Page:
Search Legislation

Land Registration Act 2002

The objectives of the Act

Associated changes

13.The Act contains a range of other provisions which increase the extent to which the register gives a complete and accurate reflection of the state of title. The number of dispositions that must be registered is extended, in particular by reducing the length of registrable leases from more than 21 to more than seven years, with a power to reduce it further. With very limited exceptions, express dispositions of registered land will also have to be appropriately protected in the register.

14.One important aspect of the current legislation changed by the Act is that of “overriding interests”. Under the Land Registration Act 1925, these include all the incumbrances, interests, rights and powers which are not entered on the register, but override registered dispositions under the Act. Such interests create a number of problems, since people can find that they have bought estates which are subject to adverse interests which are not be clear from the register, and can be quite difficult to determine. In the Act, the categories of interests which are not registrable appear in two distinct lists, one relevant to first registration of title, the other to dealings with registered land. In each list they will be reduced in scope. The ambit of particular categories will be narrowed, some categories will be abolished altogether, and others will be phased out after ten years.

15.In favour of those dealing with them, owners of registered land will be presumed to have unrestricted powers of disposition in the absence of any entry in the register. The rules as to the competing priority of interests in registered land are clarified. Charge certificates will be abolished, and land certificates will have a less important role.

16.The Act reduces to two the methods of protecting the interests of third parties over registered land. Notices may be used to protect encumbrances on land that are intended to bind third parties (such as easements or restrictive covenants). Restrictions regulate the circumstances in which a disposition of a registered estate or charge may be the subject of an entry in the register. Either can be sought without the consent of the registered proprietor who must be notified and who will be able to apply for cancellation of the notice, or object to an application for a restriction. People who apply for either must act reasonably.

17.One of the objectives of the Law Commission and Land Registry’s report is that registration alone should confer title. The Act introduces a new scheme for protecting the interests of registered proprietors against the acquisition of title by persons in adverse possession, or “squatters”. A squatter will be able to apply to be registered as proprietor after ten years’ adverse possession. The registered proprietor will, however, be notified of that application and will, in most cases, be able to object to it. Where the proprietor does object, the application will be rejected unless the squatter can meet one of three limited exceptions. The proprietor will then have to take steps to evict the squatter, or otherwise regularise the position within two years. Squatters still in adverse possession after two years will be entitled to be registered as proprietor.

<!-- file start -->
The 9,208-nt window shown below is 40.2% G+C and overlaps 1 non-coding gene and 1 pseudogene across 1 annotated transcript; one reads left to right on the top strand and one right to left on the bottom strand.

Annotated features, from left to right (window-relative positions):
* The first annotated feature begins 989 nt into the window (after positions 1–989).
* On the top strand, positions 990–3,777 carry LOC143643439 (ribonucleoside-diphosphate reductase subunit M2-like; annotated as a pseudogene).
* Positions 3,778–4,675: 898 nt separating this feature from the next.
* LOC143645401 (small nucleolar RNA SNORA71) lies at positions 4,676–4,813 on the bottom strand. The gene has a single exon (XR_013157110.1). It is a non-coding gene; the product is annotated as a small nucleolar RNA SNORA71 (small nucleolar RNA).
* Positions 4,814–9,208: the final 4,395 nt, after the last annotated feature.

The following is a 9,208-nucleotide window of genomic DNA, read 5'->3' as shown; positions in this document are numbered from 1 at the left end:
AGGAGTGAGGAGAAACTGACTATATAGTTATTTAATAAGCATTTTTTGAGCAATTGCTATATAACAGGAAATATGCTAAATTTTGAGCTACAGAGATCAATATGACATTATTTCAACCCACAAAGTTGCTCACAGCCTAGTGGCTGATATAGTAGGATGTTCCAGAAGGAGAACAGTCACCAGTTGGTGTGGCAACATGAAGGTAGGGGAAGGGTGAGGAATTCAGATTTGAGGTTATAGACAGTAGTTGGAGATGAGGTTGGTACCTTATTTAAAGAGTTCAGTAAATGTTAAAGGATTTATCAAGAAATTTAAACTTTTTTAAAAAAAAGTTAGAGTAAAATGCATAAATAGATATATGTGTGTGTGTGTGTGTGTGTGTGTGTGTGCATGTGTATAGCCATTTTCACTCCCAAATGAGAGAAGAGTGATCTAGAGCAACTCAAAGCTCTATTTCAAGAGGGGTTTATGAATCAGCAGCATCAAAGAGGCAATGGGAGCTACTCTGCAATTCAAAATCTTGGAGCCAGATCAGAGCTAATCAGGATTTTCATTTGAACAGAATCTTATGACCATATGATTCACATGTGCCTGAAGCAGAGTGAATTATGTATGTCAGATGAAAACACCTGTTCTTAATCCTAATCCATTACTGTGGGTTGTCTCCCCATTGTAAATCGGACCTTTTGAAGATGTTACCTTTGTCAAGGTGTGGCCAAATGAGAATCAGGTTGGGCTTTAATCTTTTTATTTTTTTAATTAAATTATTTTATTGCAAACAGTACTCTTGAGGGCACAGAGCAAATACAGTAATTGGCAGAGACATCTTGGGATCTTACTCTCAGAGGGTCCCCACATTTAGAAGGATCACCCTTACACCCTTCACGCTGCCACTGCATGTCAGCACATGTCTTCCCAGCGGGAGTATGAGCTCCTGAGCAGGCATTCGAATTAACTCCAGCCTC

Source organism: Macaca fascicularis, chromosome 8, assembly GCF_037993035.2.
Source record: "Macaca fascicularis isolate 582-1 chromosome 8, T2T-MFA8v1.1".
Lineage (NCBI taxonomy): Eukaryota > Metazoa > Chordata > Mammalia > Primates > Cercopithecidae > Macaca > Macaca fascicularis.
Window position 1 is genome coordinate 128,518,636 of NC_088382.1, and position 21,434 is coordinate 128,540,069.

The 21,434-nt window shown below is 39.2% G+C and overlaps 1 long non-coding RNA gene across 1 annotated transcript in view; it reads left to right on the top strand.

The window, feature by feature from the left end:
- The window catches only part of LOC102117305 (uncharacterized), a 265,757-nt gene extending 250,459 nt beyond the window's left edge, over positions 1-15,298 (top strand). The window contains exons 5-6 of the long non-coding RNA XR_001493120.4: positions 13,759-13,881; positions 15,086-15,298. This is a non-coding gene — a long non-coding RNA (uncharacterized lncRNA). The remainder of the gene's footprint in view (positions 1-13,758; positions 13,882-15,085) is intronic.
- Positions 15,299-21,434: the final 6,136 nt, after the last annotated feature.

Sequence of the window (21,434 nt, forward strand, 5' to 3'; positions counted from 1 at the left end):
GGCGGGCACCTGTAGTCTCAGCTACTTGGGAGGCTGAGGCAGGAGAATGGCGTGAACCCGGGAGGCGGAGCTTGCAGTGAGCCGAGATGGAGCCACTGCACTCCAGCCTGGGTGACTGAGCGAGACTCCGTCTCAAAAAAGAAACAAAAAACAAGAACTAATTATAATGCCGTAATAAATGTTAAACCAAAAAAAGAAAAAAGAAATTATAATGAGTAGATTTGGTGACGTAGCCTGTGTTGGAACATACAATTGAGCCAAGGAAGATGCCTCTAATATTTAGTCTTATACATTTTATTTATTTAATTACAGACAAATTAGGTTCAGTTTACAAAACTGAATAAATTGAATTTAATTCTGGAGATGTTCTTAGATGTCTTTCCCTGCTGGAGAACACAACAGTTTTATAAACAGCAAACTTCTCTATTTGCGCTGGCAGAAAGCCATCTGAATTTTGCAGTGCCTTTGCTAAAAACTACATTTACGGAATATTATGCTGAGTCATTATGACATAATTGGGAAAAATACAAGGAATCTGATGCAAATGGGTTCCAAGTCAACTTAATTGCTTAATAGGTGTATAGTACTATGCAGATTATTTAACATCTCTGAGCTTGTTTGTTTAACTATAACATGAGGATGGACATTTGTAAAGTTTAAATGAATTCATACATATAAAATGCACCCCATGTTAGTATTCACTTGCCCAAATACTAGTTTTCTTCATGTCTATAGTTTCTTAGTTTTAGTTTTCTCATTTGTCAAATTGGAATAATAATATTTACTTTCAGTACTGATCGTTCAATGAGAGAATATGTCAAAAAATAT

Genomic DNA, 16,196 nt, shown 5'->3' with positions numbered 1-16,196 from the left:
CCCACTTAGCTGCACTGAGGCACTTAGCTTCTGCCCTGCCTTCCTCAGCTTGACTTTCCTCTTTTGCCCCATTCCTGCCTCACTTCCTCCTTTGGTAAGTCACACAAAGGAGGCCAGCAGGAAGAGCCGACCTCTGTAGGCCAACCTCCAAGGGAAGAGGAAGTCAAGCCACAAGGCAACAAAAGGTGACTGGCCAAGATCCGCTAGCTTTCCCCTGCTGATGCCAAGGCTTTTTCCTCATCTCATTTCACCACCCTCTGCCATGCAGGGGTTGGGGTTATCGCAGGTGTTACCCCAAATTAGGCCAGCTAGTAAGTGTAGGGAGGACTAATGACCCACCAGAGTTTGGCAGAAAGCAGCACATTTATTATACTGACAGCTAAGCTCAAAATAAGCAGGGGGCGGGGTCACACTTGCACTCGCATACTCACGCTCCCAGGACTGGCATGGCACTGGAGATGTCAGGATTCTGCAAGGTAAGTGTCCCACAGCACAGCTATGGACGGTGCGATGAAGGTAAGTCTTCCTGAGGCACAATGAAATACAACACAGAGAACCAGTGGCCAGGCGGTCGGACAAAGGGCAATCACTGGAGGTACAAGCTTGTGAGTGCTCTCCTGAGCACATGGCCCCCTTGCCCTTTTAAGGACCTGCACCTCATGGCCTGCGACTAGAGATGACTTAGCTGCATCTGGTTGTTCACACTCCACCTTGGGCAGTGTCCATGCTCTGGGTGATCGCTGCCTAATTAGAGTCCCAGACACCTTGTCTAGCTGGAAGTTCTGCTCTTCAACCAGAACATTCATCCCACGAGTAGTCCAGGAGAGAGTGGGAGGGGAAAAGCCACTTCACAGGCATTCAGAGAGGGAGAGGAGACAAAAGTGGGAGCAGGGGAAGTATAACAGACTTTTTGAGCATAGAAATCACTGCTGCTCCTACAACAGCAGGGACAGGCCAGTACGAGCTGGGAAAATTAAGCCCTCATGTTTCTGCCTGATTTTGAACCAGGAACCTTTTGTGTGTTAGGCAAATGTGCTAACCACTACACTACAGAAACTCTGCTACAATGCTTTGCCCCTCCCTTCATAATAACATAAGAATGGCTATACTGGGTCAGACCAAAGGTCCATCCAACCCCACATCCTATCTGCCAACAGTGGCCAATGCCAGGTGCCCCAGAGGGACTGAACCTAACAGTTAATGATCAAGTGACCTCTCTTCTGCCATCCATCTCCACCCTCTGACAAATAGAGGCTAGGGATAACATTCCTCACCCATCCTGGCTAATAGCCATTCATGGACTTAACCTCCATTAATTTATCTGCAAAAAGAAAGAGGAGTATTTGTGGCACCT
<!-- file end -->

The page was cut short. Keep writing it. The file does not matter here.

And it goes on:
18.Where the Crown is the direct owner of its land (known as demesne land), it does not hold an estate. It is therefore not open to it to register this land (since only estates are registrable). The Act provides a procedure for the voluntary registration of demesne land. It also modernises procedures for returning to economic use land which has reverted to Crown ownership (usually in the course of insolvency proceedings).

19.The Act also revises the arrangements for the handling of business within the Land Registry. A new system of independent adjudication of disputes arising out of disputed applications to the registrar will be set up. The Act includes provision enabling the Registry to provide consultancy and advisory services.

20.The Act also restates the law in modern and simple language.

Back to top


Print Options


Explanatory Notes

Text created by the government department responsible for the subject matter of the Act to explain what the Act sets out to achieve and to make the Act accessible to readers who are not legally qualified. Explanatory Notes were introduced in 1999 and accompany all Public Acts except Appropriation, Consolidated Fund, Finance and Consolidation Acts.


More Resources

Access essential accompanying documents and information for this legislation item from this tab. Dependent on the legislation item being viewed this may include:

  • the original print PDF of the as enacted version that was used for the print copy
  • lists of changes made by and/or affecting this legislation item
  • confers power and blanket amendment details
  • all formats of all associated documents
  • correction slips
  • links to related legislation and further information resources